"I'm not thinking about that right now. I'm thinking about this team," Gurley said afterward with a grin. "I do know I showed a little more emotion out there than I usually have. I just knew I really wanted the ball. When I got that kickoff I just wanted to keep running. I really wanted to score there."
It neither started there nor ended there, though Clemson's confidence clearly collapsed there. Gurley already had scored from 23 yards out before the kickoff return. In the final half he would add an 18-yard TD run and a 51-yard gallop.
"Coach came up to me at one point and said, 'Do you realize you only have 10 carries?'" Gurley recalled. "I said, 'Then give me the ball more.'"
He toted it 15 times total for those 198 rushing yards. If you're scoring at home, that's a 13.2-yard average per carry. Even then, Georgia's terrifying backfield of Nick Chubb (70 yards in four carries), Sony Michel (33 yards in six carries) and Quayvon Hicks (14 yards in two carries) accounted for another 117 ground yards.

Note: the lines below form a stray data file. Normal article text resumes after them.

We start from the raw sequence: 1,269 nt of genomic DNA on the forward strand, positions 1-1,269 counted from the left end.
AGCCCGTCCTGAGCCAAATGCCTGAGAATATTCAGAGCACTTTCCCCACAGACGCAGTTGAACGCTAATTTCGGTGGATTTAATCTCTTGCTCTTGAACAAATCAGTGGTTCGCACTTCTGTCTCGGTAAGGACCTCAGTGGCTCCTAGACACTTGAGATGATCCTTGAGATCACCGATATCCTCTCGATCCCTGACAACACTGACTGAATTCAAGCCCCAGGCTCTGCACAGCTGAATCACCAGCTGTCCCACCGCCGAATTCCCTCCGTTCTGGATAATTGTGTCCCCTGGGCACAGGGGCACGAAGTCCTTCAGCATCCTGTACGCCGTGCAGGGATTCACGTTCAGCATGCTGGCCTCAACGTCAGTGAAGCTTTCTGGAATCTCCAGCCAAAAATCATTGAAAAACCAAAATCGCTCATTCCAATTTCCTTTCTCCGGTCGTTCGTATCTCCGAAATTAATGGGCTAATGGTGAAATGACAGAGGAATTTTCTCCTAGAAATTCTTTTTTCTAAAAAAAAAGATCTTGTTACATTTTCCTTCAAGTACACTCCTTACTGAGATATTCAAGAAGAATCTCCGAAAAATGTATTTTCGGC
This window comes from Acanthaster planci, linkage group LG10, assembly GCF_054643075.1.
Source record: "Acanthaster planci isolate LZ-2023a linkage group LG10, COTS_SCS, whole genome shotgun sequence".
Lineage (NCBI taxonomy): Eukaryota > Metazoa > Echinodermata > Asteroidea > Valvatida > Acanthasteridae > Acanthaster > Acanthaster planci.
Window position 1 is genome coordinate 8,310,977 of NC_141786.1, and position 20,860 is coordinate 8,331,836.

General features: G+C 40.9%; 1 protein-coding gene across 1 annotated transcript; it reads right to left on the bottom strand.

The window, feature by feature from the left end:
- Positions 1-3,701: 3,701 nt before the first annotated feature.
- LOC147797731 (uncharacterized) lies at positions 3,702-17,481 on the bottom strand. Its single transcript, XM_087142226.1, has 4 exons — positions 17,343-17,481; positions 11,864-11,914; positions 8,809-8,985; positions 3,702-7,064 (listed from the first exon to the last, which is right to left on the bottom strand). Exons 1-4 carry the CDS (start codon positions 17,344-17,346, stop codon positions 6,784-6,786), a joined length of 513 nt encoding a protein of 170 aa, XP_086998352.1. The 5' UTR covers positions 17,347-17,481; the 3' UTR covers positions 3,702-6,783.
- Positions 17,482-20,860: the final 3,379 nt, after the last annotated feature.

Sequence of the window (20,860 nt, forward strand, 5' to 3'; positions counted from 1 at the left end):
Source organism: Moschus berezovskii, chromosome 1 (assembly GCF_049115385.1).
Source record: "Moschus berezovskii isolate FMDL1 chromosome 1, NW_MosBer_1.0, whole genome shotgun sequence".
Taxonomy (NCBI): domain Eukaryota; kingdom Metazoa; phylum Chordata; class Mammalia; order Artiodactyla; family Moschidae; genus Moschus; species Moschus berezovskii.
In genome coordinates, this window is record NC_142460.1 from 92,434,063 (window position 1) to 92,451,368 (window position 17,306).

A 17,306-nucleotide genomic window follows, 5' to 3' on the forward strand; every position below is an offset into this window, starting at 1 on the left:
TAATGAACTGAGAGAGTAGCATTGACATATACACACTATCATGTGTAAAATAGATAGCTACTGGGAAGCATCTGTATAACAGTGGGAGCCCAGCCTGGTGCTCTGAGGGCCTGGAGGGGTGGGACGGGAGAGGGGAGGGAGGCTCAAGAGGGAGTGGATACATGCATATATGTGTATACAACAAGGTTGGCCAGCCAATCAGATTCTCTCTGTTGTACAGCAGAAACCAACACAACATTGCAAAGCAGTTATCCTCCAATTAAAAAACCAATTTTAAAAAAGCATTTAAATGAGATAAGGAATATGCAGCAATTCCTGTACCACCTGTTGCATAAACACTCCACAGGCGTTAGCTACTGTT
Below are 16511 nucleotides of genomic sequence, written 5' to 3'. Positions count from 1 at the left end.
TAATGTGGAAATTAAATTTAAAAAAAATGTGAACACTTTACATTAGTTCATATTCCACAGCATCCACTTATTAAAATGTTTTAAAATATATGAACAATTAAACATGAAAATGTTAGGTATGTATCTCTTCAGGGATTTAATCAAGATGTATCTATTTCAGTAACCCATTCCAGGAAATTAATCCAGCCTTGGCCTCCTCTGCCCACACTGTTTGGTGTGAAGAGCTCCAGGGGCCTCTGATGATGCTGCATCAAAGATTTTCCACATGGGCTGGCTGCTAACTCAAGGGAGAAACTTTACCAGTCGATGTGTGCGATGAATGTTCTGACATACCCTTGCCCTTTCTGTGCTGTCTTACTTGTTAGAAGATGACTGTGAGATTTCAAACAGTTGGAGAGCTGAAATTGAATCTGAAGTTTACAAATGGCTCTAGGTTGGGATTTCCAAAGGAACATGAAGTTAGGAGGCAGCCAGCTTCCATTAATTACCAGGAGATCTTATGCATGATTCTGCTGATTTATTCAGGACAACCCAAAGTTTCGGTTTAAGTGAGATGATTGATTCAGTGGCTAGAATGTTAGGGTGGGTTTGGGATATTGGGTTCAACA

"That's the thing with us," said Chubb, who turned in a 47-yard scoring run, "We've got four or five guys back there who can score from anywhere. Now it all starts with Todd -- he's clearly No. 1 -- but we've got a lot of depth."
Added quarterback Hutson Mason: "That's what's great. We don't have to give it to Todd 28 times a game to win. We can keep him fresh for when we need him most."
The Georgia brass clearly understood how much it needed this game to begin its season. Walker stood at midfield prior to kickoff. Kevin Butler, who once booted a 60-yard game-winner against Clemson, was honored before the first period was half over. Scott Woerner, who once returned a punt 67 yards for a touchdown against the Tigers, as well as running an interception back 98 yards to set up a second TD in that epic 1980 game, was honorary captain.
Of course, the first quarter took so long to play -- 53 minutes unofficially -- that you couldn't help but wonder if the three living legends hadn't begun the period with eligibility remaining.
But at least the Bulldogs still had the lead at that point, up 14-7. By halftime, thanks to Gurley's return, it was knotted at 21. Then the fun began.